Bleeding, thrombosis, and anticoagulation in myeloproliferative neoplasms (MPN): analysis from the German SAL-MPN-registry

J Hematol Oncol. 2016 Mar 5;9:18. doi: 10.1186/s13045-016-0242-9.


Background: Patients with Ph-negative myeloproliferative neoplasms (MPN), such as polycythemia vera (PV), essential thrombocythemia (ET), and primary myelofibrosis (PMF), are at increased risk for thrombosis/thromboembolism and major bleeding. Due to the morbidity and mortality of these events, antiplatelet and/or anticoagulant agents are commonly employed as primary and/or secondary prophylaxis. On the other hand, disease-related bleeding complications (i.e., from esophageal varices) are common in patients with MPN. This analysis was performed to define the frequency of such events, identify risk factors, and assess antiplatelet/anticoagulant therapy in a cohort of patients with MPN.

Methods: The MPN registry of the Study Alliance Leukemia is a non-interventional prospective study including adult patients with an MPN according to WHO criteria (2008). For statistical analysis, descriptive methods and tests for significant differences as well as contingency tables were used to identify the odds of potential risk factors for vascular events.

Results: MPN subgroups significantly differed in sex distribution, age at diagnosis, blood counts, LDH levels, JAK2V617F positivity, and spleen size (length). While most thromboembolic events occurred around the time of MPN diagnosis, one third of these events occurred after that date. Splanchnic vein thrombosis was most frequent in post-PV-MF and MPN-U patients. The chance of developing a thromboembolic event was significantly elevated if patients suffered from post-PV-MF (OR 3.43; 95% CI = 1.39-8.48) and splenomegaly (OR 1.76; 95% CI = 1.15-2.71). Significant odds for major bleeding were previous thromboembolic events (OR = 2.71; 95% CI = 1.36-5.40), splenomegaly (OR = 2.22; 95% CI 1.01-4.89), and the administration of heparin (OR = 5.64; 95% CI = 1.84-17.34). Major bleeding episodes were significantly less frequent in ET patients compared to other MPN subgroups.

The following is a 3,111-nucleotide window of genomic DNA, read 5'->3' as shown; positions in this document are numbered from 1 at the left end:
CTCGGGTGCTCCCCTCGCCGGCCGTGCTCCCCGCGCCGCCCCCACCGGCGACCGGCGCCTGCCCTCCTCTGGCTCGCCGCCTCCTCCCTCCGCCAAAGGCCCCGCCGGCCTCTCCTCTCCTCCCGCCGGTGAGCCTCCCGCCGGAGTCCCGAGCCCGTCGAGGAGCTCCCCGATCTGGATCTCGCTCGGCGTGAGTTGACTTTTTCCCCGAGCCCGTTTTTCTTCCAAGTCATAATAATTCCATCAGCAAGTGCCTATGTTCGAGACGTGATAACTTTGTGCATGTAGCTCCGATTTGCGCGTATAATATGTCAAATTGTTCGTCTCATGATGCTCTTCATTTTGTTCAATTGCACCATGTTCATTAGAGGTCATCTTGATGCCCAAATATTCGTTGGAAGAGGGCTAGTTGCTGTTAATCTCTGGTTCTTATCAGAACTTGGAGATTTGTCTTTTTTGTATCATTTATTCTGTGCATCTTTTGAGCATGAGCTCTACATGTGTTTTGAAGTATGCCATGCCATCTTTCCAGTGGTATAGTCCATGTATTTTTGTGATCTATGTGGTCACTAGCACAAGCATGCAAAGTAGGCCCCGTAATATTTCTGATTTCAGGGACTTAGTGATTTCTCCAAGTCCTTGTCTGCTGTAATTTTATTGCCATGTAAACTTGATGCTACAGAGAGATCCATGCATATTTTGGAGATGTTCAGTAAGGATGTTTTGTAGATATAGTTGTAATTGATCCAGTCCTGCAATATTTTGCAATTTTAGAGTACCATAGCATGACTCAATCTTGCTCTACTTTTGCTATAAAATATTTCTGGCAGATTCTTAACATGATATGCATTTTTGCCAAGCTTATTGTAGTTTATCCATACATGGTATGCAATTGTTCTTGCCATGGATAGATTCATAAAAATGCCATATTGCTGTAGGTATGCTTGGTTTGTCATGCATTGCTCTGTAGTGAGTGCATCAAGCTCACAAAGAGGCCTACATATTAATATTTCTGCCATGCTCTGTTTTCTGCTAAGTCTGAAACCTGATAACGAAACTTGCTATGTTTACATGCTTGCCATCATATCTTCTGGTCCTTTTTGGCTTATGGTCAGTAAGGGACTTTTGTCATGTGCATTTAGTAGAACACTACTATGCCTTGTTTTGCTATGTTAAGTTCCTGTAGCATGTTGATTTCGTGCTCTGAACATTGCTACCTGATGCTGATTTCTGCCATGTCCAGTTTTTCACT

Conclusions: Together, this report on an unselected "real-world" cohort of German MPN patients reveals important data on the prevalence, diagnosis, and treatment of thromboembolic and major bleeding complications of MPN.

Publication types

  • Research Support, Non-U.S. Gov't

MeSH terms

  • Adult
  • Aged
  • Aged, 80 and over
  • Anticoagulants / therapeutic use
  • Blood Coagulation / drug effects
  • Blood Coagulation / physiology*
  • Female
  • Germany / epidemiology
  • Hemorrhage / diagnosis
  • Hemorrhage / physiopathology*
  • Hemorrhage / prevention & control
  • Humans
  • Logistic Models
  • Male
  • Middle Aged
  • Myeloproliferative Disorders / drug therapy
  • Myeloproliferative Disorders / epidemiology
  • Myeloproliferative Disorders / physiopathology*
  • Prevalence
  • Prospective Studies
  • Registries / statistics & numerical data*
  • Splenomegaly / diagnosis
  • Splenomegaly / physiopathology
  • Thrombosis / diagnosis
  • Thrombosis / physiopathology*
  • Thrombosis / prevention & control


  • Anticoagulants